That's all the writer of this thread wants. To go out and beat people up. Anyone can do that. If I just wanted to hurt people, I'd buy a gun and not waste my time learning three martial arts. Duh.

So no, with an attitude like that, of course you can't see how Aikido is useful. All of those things that you are calling weaknesses, the lack of competition, the gentleness of it all, we regard as Aikido's greatest strengths.

There's no way I can convince you of the practicality of Aikido other than to compete with you. However, that goes against everything I believe as an Aikidoka. If I wanted to compete, I'd wrestle again. Or take up Judo. I don't want to hurt people. At the same time I don't want to get hurt. Mastery of Aikido allows me to do just that.

"The only true victory is victory over oneself."

Rob Cunningham
3rd Kyu

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Old 10-14-2004, 03:46 AM   #162
destura
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Re: Aikido does not work at all in a fight.

Joeysola wrote,

The reason I started this thread was because I came here to look into trying another martial art. I checked out some classes and had a friend give me some lessons. I have found that Aikido has no practical application.

If you want to learn how to punch box. If you want to learn how to kick kickbox. If you want to learn how to grapple do Judo or wrestling. If you want to learn submissions do BJJ or submission fighting. I am saying that the strikes and grappling in Aikido have no application in a real fight. They only work if you are getting pushed around.


... is that because Aikido is a Defensive?... or it is because the Martial art for Peace!...
But.... try to punch and kick or any attack to an aikidoka... and you will see and feel what you want.... hehehe...
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Old 10-14-2004, 06:09 AM   #163
jss
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Re: Aikido does not work at all in a fight.

Quote:
Gaven Destura wrote:
Joeysola wrote,

I am saying that the strikes and grappling in Aikido have no application in a real fight. They only work if you are getting pushed around.
Time for the old 'fight vs. self-defence' discussion!
Any volunteers?
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Old 10-14-2004, 09:56 AM   #164
Ron Tisdale
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Re: Aikido does not work at all in a fight.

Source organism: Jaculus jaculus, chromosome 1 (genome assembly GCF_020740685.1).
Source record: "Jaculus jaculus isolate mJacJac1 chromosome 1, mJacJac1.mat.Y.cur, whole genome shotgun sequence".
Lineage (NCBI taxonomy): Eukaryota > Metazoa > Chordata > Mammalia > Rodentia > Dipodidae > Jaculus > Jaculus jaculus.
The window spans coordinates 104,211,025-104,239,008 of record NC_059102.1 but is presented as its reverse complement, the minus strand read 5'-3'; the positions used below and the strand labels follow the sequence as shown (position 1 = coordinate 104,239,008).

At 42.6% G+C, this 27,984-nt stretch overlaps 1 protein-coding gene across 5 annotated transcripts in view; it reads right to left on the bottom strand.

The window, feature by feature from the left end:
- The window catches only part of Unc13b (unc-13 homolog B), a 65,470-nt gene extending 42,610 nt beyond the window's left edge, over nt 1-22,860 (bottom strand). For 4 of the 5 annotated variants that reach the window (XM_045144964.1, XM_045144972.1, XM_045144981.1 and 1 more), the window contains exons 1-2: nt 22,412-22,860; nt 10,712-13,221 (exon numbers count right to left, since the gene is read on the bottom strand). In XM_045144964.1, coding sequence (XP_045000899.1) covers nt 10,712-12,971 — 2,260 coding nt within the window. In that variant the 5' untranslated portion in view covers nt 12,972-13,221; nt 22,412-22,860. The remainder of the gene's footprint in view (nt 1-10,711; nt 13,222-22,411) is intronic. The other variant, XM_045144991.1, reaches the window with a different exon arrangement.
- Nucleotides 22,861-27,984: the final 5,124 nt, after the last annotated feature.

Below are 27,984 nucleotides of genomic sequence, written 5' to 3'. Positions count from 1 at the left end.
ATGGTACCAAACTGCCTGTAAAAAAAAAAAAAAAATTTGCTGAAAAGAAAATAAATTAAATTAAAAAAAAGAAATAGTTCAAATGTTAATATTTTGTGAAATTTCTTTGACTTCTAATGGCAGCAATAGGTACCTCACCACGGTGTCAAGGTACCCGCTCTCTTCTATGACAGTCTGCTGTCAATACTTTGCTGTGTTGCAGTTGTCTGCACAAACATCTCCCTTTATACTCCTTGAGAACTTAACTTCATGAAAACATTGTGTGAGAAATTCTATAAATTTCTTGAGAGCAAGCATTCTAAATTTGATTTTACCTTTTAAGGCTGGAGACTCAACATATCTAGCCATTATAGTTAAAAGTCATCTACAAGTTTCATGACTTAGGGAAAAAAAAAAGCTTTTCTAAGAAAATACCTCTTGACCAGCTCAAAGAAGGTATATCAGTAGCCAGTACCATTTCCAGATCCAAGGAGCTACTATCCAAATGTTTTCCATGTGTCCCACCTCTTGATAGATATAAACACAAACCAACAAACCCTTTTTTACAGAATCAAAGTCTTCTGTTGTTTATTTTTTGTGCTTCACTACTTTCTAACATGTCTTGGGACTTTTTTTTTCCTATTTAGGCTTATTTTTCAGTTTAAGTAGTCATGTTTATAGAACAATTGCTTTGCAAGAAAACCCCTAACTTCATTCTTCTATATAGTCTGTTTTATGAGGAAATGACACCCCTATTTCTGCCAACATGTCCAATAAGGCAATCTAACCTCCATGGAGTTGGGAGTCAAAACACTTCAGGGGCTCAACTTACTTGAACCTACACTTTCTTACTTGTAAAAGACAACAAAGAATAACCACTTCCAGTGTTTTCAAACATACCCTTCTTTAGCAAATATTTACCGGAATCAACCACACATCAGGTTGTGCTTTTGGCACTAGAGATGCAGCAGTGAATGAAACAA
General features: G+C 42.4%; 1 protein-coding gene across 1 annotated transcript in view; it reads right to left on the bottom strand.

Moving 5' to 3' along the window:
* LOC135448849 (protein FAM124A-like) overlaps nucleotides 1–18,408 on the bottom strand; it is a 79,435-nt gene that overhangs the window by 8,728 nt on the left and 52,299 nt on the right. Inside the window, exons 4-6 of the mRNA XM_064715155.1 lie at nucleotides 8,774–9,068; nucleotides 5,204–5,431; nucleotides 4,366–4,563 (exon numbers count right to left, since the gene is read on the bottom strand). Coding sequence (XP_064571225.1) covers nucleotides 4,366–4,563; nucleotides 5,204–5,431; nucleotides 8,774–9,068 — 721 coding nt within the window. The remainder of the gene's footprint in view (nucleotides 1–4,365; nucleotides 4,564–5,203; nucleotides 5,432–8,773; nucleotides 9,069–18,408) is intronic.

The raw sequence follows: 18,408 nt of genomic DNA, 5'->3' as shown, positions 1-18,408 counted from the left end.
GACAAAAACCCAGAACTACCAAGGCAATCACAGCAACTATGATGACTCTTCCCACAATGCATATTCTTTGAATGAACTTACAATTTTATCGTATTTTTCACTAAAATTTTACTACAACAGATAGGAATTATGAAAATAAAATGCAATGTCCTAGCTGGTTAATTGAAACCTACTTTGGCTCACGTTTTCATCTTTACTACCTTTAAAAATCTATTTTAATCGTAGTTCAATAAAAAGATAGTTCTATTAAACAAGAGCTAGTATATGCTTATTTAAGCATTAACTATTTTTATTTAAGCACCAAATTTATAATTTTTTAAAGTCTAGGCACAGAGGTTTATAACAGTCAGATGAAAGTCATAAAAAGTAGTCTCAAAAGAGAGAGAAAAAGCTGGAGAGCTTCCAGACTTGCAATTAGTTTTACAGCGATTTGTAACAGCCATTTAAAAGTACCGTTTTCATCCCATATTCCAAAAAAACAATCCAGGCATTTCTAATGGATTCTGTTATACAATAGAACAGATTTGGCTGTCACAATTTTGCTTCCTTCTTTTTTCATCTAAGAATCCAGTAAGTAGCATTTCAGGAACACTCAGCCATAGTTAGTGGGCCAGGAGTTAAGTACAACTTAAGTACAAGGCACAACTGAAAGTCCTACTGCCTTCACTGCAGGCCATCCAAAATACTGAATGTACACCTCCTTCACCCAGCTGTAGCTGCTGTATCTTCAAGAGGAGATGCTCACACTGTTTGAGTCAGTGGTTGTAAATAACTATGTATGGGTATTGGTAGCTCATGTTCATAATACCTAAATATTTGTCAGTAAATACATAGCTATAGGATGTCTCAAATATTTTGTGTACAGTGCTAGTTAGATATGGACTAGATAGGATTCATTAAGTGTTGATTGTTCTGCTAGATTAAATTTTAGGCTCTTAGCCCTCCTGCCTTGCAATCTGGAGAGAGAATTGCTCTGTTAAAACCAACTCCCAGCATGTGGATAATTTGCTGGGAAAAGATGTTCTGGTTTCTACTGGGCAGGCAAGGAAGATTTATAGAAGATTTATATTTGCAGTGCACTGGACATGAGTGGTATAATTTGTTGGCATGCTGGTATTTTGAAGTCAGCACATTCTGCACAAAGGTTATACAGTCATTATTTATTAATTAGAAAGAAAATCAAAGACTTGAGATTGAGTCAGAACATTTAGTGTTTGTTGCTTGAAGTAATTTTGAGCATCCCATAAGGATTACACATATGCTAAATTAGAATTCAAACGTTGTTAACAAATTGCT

No

Rt

Ron Tisdale
-----------------------
"The higher a monkey climbs, the more you see of his behind."
St. Bonaventure (ca. 1221-1274)
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Old 10-14-2004, 12:08 PM   #165
Anjisan
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Re: Aikido does not work at all in a fight.

Many of us who follow Aikido related sites have been down this path many times before. I have been training in both Aikido and karate/kick-boxing for many years now and they, like all arts have their weaknesses. I also have cross-trained in BJJ for 2 years to expand my training in case I am ever taken to the ground. Let me say that I have tremedous respect for BJJ as an art. Specifically, with regard to Aikido I believe that it really varies form dojo to dojo and instructor to instructor as far as strikes are concerned. I have seen Aikido practicioners who inspire me with their ability in terms of self-defence (Saotome sensei. Saito sensei and Seagal sensei for example) and then those who seem to at least really struggle if ever confronted with a real situation. I believe that It really depends on the practicionar and the dojo emphasis. Many schools don't emphasize strikes as much as others perhaps believeing that it could become a crutch for not executing the tecnique properly. I remember when I was training in BJJ that we would emphasize the ability to pass the guard, switch from on position to anther, execute joint locks and chokes without striking (partly becasue it would shorten the practice considerably, just as in karate we didin't spar bare knuckled either) because we wanted to develop skill and not have to rely on pumeling a guy to make the tecnique work. I mean it seems to me that many people could execute most tecniques on someone if they have just smacked a guy across the face with say.....an elbow. It seems unfair to indite an entire art based on limeted experience.